We updated this story in July 2022.
Throughout summer, several cities around Germany are holding events for Christoper Street Day (CSD) – now part of a global celebration for gay rights and equality – including Cologne and Berlin.
It comes after events were cancelled due to the Covid pandemic.
Gay Pride in Germany has come a long way since its founding 40 years ago. While the LGBTQ+ community was still heavily discriminated against in Germany, the beginnings of a Pride movement was developing in the country’s capital.
Inspired by the Stonewall riots in New York, Bernd Gaiser and the Berlin-based gay community initiated the first Pride celebrations in Germany in 1979.
As the festivities grew and homosexuality was decriminalized in 1994, so did Pride. Now all major German cities celebrate Pride.
In 2019, many of Germany’s Pride events seek to remind us of the ongoing struggle for gay rights. We look at the fight for gay rights since its very beginnings.
The beginnings of a protest movement?
As early as the 1800s, public activists within the German Empire began to pave the path for gay rights. In 1867 Karl Heinrich Ulrich became the first self-proclaimed homosexual to speak out publicly for gay rights at the Congress of German Jurists in Munich. There he pleaded for the repeal of Paragraph 175, a critical law which had made sodomy illegal in 1871.
Another crucial figure was Marcus Hirschfeld. Hirschfeld invented the term transvestite, zealously opposed Paragraph 175, and founded the Scientific Humanitarian Committee in Berlin which pioneered research into transsexuality and stood at the forefront of protest opposing legal discrimination against homosexuals.
Whilst homosexuality was not widely accepted socially and it was not common to be openly gay, the arrest-rate under the terms of Paragraph 175 was low whilst the Empire reigned.
The ‘Golden Era’
Weimar Germany is commonly associated with the crippling financial and political crises which eventually led to its demise.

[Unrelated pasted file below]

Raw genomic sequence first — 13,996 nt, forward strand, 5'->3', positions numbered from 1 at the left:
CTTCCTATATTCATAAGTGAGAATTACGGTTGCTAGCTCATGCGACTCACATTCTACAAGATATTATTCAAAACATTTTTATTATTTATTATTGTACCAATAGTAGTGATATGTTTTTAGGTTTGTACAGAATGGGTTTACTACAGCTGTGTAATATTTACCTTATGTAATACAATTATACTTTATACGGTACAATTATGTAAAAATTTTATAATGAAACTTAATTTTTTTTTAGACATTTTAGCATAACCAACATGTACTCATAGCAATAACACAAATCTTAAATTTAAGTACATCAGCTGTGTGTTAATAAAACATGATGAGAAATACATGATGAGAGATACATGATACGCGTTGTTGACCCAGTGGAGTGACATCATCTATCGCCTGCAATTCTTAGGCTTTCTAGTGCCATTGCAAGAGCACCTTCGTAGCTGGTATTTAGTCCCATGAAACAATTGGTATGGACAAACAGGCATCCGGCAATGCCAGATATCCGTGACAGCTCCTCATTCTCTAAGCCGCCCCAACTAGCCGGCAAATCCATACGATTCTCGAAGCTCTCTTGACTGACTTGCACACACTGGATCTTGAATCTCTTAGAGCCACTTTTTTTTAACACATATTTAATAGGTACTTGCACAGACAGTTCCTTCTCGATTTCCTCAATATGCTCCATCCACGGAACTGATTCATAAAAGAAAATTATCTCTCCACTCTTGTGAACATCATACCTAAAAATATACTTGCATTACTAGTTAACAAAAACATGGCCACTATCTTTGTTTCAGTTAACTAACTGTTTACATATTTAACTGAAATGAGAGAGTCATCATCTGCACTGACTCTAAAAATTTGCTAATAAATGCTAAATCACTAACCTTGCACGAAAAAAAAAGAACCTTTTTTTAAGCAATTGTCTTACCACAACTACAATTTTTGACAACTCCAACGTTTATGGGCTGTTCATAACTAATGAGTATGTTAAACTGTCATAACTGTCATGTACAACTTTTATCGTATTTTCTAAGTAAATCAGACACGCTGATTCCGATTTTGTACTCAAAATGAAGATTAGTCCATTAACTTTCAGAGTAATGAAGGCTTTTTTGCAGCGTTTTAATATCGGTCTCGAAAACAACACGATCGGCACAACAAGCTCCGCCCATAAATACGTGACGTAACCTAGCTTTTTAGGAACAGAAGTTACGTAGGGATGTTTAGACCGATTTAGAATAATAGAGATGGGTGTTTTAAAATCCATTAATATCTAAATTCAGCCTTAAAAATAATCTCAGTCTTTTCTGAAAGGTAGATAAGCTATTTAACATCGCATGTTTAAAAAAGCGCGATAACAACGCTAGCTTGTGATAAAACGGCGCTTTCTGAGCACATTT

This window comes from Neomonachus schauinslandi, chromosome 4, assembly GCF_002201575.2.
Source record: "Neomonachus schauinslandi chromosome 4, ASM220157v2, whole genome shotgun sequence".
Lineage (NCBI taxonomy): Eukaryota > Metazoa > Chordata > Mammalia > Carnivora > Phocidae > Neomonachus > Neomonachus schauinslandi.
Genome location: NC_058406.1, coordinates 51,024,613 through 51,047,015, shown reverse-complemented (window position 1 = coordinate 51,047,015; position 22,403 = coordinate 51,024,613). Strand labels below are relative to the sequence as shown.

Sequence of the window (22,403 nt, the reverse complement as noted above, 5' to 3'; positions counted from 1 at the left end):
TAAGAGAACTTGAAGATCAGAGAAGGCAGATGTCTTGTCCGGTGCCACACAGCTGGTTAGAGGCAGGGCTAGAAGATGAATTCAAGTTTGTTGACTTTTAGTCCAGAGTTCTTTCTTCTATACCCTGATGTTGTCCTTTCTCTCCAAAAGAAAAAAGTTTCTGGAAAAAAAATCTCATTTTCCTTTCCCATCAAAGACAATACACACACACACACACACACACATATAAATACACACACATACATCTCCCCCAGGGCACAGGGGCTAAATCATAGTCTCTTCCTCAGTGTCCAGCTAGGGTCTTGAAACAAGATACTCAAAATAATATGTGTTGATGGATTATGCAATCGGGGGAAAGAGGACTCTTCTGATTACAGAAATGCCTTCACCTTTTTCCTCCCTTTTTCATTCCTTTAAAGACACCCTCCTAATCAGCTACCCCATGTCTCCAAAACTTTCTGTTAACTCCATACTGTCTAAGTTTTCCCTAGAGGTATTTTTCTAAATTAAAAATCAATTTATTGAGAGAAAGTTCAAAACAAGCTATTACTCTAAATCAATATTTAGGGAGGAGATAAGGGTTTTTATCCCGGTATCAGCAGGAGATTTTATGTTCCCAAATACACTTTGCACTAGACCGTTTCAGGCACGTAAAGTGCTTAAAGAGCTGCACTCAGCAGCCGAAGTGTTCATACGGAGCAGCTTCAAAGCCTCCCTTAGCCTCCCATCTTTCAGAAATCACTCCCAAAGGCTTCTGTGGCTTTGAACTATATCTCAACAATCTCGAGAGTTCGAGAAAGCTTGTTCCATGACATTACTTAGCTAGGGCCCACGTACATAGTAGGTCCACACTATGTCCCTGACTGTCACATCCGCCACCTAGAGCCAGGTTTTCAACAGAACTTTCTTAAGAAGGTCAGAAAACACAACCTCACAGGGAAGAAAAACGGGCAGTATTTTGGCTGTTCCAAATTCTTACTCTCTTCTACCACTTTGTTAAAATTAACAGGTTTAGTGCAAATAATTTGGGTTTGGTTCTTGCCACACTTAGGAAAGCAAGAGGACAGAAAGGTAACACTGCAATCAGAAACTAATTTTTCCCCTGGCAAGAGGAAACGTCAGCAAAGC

However, like many other Western countries at the time, the Republic experienced a brief period of booming cultural growth. A prominent gay subculture quickly developed in Berlin, and the city boasted of more than 80 gay bars in the 1920s.
A number of gay publications stemmed from Germany’s capital in this period. Die Freundin, originating from Berlin, was a lesbian magazine published between 1924 and 1933. The blossoming gay scene helped to further cultivate a culture of protest, with the first ever gay rights demonstration taking place in Berlin in 1922.
Though it is certainly possible to overstate the liberalism of the era of the Weimar Republic, Paragraph 175 remained enshrined in the law. Weimar Germany, after all, was relatively open to the beginnings of gay culture and seemed to be on the path towards a more open and tolerant society.
Indeed, whilst paragraph 175 was a de jure aspect of life for homosexuals, policing policy was lax and merely monitored suspected homosexuals and rarely prosecuted them.
A dark turn
This apparent flame of hope for the gay community in Germany, as well as the flourishing gay subculture in Berlin, was hastily vanquished following the Nazis’ rise to power in 1933.
The Third Reich’s persecution of homosexuals was immediate and relentless: National Socialists stormed and destroyed Hirschfeld’s Institute for Sexual Research in Berlin, Nazi newspapers called for the death penalty for homosexual acts and all active gay organisations in Germany were declared illegal.
Additions to the terms of Paragraph 175 in 1935 brought with them the illegalization of even the smallest gestures of affection between man and man and the number of prosecutions increased sharply.
The gay Holocaust, sometimes referred to as the ‘Homocaust,’ is a long-neglected facet of the atrocities perpetrated by the Nazis between 1933 and 1939. Nazis were vehemently homophobic – gays epitomised the concept of ‘degeneracy’ which was diametrically opposed to National Socialist ideology.
According to testimonies from survivors, persecuted homosexuals were at the bottom of the concentration camp hierarchy, receiving particularly brutal treatment and frequently subjected to horrific medical experiments which used an excess of male hormones to try and ‘cure’ inmates’ homosexuality.
Recent research suggests that between 5,000 and 15,000 homosexuals were sent to concentration camps and up to 60% of these are said to have been murdered.
Liberal for lesbians?